Linux 5.11 Is Regressing Hard For AMD Performance With Schedutil
It's not the Grinch in 2020 that stole Christmas, but the Schedutil CPU frequency scaling governor on the in-development Linux 5.11 kernel that is thrashing performance for AMD Zen 2 and newer. Distributions like Ubuntu, Fedora, and Manjaro are beginning to use CPUFreq Schedutil by default on newer kernels and thus leading to a very bad initial/out-of-the-box experience with the current behavior on the early Linux 5.11 code.
As noted a few days ago, PostgreSQL performance was looking very good on AMD EPYC 7002 servers, Upon further testing PostgreSQL was indeed improving nicely across multiple AMD servers but when looking at more workloads, it began looking like a very mixed bag with some workloads often regressing significantly on Linux 5.11 in its current state as we approach the end of the merge window this weekend.
Some of the Linux 5.11 regressions are painful... (Don't worry, this CPU was already dead.)
Fill The Stockings With Benchmarks
Thus my holiday week quickly shifted into looking closer at the Linux 5.11 performance on AMD systems. My initial hypothesis panned out as the tests in this article are about to confirm, but the often slower Linux 5.11 performance stems from the Schedutil CPU frequency scaling governor often being worse under this in-development kernel. The big change this cycle involving AMD and Schedutil is the AMD frequency invariance support landing. That support or a bad combination with Schedutil is often leading to measurably lower performance on Linux 5.11.
2020: Schedutil Becomes Increasingly Common
Following ARM and Intel configurations transitioning to Schedutil by default since earlier this year instead of "ondemand", most Linux distributions for CPUFreq are now defaulting to "Schedutil" by default including the likes of Ubuntu, Fedora, Manjaro, etc. The Schedutil governor is driven by the kernel's scheduler utilization data for trying to make more informed decisions over ramping up or down the desired CPU performance state. Schedutil is great in theory and viewed by the upstream developers as the future, but until all its quirks are worked out, it's often leaving performance on the table, not delivering any great performance-per-Watt gains, and often coming in short of the "ondemand" governor.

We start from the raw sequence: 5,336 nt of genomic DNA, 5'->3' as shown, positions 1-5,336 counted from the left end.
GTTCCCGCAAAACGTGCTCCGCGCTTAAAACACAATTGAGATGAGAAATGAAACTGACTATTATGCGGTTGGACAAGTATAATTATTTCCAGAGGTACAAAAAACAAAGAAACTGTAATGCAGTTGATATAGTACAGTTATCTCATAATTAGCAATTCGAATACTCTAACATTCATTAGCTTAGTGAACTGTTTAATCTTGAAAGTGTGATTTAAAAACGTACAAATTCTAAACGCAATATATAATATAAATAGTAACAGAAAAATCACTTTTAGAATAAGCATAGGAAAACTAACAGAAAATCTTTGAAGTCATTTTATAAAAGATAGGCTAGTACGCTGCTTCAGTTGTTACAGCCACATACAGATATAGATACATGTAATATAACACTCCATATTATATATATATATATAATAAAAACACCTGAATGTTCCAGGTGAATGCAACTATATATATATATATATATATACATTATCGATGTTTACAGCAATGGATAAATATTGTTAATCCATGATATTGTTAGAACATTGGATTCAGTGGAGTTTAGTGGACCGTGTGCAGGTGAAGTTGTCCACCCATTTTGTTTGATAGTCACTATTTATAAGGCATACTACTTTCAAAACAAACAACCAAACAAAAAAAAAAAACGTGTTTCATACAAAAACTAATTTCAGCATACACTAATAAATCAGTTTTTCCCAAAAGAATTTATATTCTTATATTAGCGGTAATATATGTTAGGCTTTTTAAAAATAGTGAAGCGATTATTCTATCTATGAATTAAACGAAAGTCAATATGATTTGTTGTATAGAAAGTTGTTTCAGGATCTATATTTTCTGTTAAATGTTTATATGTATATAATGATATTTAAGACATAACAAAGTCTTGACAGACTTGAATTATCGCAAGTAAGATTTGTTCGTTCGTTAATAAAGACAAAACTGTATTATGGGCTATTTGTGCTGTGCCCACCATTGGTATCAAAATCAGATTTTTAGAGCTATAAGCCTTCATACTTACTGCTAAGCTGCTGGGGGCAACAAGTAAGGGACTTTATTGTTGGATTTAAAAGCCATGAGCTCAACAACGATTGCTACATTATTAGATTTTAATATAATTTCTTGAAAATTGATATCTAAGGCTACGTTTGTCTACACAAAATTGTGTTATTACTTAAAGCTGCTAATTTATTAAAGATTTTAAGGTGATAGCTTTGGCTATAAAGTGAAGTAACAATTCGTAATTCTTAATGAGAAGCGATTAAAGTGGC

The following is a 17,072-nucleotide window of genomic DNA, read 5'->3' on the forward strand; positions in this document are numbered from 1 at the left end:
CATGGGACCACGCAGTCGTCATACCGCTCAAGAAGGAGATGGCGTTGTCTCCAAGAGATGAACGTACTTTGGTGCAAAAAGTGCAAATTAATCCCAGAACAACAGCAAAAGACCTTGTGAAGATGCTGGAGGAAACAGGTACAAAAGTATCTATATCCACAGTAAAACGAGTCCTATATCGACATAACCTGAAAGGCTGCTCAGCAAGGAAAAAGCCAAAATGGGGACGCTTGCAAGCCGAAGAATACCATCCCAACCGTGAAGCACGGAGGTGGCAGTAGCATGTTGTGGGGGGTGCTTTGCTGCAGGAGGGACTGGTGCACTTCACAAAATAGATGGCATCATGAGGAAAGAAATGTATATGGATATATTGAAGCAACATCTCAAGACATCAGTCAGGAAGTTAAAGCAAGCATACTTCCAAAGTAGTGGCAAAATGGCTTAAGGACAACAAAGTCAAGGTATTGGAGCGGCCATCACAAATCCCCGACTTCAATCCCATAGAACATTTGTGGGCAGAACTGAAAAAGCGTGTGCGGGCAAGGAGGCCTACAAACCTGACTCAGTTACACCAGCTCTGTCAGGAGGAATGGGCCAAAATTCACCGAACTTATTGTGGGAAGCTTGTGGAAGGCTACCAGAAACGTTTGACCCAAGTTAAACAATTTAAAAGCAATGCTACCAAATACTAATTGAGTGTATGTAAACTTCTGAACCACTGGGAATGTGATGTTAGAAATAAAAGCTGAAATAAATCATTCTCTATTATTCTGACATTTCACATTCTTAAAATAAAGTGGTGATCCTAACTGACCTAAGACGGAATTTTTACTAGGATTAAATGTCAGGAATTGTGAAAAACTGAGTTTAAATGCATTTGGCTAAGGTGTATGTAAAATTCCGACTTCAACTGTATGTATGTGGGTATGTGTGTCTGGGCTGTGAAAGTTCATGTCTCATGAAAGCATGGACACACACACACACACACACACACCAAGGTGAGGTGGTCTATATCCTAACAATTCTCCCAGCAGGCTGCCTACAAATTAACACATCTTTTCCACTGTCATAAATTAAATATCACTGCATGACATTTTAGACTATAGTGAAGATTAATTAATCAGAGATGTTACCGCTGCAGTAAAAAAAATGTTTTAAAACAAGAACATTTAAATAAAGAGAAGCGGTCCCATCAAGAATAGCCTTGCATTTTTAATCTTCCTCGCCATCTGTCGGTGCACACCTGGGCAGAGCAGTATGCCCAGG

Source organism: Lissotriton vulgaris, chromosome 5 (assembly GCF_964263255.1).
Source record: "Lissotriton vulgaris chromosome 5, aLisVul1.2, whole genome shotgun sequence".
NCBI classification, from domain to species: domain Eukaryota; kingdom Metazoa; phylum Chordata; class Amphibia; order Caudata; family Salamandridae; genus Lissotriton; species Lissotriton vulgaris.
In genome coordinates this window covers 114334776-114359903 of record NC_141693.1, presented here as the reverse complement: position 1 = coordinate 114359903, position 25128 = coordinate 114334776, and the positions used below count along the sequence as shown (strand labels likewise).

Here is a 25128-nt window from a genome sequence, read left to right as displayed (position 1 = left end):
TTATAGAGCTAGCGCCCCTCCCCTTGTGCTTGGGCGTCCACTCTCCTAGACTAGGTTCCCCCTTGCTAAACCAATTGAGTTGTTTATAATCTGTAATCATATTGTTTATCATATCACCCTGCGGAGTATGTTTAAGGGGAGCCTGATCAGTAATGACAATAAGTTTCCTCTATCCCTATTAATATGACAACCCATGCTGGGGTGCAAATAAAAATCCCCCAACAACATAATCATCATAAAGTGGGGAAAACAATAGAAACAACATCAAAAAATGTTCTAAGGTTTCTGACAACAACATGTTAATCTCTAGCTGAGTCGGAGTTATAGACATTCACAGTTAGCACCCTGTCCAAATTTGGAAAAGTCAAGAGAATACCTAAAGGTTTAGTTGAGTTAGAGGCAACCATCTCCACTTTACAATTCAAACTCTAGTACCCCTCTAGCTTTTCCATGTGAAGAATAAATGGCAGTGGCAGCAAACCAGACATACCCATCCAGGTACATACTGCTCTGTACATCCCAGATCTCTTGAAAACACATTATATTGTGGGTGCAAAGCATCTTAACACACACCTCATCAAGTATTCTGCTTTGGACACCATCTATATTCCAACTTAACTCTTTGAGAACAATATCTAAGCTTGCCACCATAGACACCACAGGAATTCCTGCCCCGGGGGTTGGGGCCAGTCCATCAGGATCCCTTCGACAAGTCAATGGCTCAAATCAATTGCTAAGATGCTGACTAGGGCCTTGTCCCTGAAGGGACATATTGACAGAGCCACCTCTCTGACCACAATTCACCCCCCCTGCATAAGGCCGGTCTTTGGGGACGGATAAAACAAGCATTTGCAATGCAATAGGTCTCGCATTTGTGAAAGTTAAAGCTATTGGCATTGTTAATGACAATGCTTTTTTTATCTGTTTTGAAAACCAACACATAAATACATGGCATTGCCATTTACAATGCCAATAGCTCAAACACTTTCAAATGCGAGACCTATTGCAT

In terms of AMD users running recent distribution kernel images on AMD hardware, recently Schedutil is appearing as the default. This isn't a new concept but going back a while upstream kernel developers have talked of Schedutil potentially replacing the existing CPU scaling governors. As Linux gamers and HPC/server vendors are generally aware, using the "performance" governor will generally deliver the best performance. Indeed that's the case and fortunately switching to that governor on Linux 5.11 isn't introducing any new penalties, but for those relying on Schedutil / seeing it by default, it's a poor initial experience on Linux 5.11.
Linux 5.11 Introduces AMD Frequency Invariance Support
Intel and ARM have supported frequency invariance within the mainline Linux kernel already while with Linux 5.11 the change leading to the lower performance stems from AMD's introduction of it. Frequency invariance is intended to provide for more accurate load tracking and making better frequency scaling decisions. Frequency invariance deals with the matter of tasks appear larger if the CPU is running at a lower frequency compared to a larger frequency. With frequency invariance, the current frequency relative to the maximum possible frequency is taken into account -- or in AMD's case, the ACPI Collaborative Processor Performance Control (CPPC) support of Zen 2 and newer is leveraged for its current/maximum performance states for calculations. The Schedutil governor is the main user of this information.
And Now... Schedutil Sliding In The Wrong Direction
With the ongoing testing since the prior articles and testing Linux 5.10/5.11 under multiple governors, I can confirm this regressing behavior indeed is only exhibited with Schedutil on Linux 5.11.